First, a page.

Ninety-year-old Hershel McGriff likely became the oldest driver ever to compete in a NASCAR-sanctioned race when he started the first half of the Port of Tucson Twin 100 at Tuscon Speedway on Saturday night.
The Green Valley, Ariz., resident raced until the end, taking the checkered flag in the K&N Pro Series West event six laps behind the winner. He finished in last place among 18 drivers in front of a packed house at the .375-mile-long oval, but achieved a personal victory.
Bill McAnally Racing reached out to McGriff with the opportunity to drive one if its cars after hearing that he wanted to give racing a shot again when he turned 90. After passing a medical exam with flying colors, NASCAR gave the veteran driver the OK to get behind the wheel. He even kicked off the night of racing at the track by playing the national anthem on his trombone.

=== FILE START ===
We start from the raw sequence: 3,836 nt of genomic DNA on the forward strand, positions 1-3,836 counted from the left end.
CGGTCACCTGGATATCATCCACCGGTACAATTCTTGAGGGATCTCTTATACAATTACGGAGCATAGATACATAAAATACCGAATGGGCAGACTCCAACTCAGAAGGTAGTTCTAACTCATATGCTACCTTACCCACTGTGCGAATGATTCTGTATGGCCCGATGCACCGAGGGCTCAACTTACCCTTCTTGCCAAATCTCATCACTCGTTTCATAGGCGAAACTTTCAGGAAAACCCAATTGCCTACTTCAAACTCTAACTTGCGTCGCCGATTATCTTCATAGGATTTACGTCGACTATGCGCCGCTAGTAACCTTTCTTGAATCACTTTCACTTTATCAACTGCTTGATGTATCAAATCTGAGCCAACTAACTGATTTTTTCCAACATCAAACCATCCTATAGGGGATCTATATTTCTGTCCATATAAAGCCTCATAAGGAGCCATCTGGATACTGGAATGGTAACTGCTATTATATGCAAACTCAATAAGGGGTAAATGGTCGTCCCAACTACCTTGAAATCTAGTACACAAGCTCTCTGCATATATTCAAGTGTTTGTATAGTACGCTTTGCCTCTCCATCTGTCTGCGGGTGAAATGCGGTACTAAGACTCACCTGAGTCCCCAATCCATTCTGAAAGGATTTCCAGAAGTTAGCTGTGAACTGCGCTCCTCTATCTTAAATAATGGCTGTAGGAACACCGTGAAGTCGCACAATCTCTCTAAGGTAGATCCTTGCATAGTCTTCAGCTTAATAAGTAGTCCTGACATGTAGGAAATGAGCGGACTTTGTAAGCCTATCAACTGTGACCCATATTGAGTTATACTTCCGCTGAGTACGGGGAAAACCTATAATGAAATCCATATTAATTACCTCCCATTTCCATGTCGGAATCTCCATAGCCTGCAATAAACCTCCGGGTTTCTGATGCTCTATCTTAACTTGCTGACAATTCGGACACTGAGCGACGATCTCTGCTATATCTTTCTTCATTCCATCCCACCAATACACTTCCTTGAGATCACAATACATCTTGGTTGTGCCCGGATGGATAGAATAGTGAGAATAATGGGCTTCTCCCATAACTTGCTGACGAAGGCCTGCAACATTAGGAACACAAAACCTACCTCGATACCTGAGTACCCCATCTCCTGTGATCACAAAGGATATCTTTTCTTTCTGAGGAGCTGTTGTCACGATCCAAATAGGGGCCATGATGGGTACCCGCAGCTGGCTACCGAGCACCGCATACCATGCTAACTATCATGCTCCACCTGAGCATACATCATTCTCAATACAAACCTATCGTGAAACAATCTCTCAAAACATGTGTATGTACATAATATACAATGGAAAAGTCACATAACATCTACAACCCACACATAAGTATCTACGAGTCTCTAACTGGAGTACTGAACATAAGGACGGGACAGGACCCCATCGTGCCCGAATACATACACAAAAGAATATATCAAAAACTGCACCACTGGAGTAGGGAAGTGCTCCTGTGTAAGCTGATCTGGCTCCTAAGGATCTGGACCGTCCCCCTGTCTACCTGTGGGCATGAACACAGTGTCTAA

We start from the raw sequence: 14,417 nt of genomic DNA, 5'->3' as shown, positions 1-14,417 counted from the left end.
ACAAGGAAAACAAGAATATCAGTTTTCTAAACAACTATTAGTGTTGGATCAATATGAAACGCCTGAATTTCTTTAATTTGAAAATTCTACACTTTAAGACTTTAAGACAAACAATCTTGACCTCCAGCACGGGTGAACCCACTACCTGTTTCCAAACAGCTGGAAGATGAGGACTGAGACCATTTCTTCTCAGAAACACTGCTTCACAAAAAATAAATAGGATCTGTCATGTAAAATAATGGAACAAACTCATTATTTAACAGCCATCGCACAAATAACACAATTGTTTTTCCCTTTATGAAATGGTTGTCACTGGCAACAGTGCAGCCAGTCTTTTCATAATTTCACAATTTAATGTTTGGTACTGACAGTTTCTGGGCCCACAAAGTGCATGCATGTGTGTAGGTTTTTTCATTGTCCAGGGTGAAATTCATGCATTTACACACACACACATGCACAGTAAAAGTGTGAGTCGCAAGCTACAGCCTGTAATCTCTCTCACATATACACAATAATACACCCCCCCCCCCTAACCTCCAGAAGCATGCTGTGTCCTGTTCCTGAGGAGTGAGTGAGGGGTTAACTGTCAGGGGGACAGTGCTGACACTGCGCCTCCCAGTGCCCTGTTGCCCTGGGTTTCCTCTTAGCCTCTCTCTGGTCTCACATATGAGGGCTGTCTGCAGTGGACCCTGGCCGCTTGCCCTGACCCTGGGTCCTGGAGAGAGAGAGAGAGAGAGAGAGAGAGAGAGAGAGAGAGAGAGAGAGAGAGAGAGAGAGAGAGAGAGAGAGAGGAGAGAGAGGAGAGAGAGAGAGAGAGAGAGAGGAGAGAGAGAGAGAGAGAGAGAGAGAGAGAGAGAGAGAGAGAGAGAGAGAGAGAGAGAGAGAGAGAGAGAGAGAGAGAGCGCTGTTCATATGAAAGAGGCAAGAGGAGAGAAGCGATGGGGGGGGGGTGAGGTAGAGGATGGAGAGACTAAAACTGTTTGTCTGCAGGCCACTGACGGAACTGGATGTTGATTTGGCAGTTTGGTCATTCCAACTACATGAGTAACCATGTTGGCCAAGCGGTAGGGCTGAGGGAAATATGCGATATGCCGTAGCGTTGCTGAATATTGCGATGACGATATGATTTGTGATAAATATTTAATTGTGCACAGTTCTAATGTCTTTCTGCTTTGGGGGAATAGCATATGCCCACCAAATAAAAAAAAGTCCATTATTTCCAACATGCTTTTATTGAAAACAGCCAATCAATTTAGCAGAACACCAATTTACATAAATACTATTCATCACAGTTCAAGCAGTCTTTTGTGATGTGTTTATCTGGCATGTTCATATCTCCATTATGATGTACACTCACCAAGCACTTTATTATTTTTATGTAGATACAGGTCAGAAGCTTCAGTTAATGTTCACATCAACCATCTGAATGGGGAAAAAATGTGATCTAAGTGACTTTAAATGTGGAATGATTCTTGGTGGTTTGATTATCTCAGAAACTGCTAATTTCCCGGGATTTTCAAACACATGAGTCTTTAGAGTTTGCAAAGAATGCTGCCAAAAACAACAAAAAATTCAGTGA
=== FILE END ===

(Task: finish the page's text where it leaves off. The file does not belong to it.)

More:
McGriff is a stock car racing legend and nominee for the NASCAR Hall of Fame this year. He competed in 87 NASCAR Cup races between 1950 and 1994, winning four, and was named one of the series’ 50 greatest drivers of all time.
NASCAR can’t entirely confirm McGriff is the oldest driver, as it doesn’t have age records for every single race it has sanctioned, but there aren’t any known competing claims and a spokesperson said "his is definitely a unique and rare occurrence."
While he currently has no plans to race again, he told Fox News prior to the event that “there’s still a few things I need to do yet…I figure I got another 10 years to go.”
“I’ll get a lot done in the next 10 years.”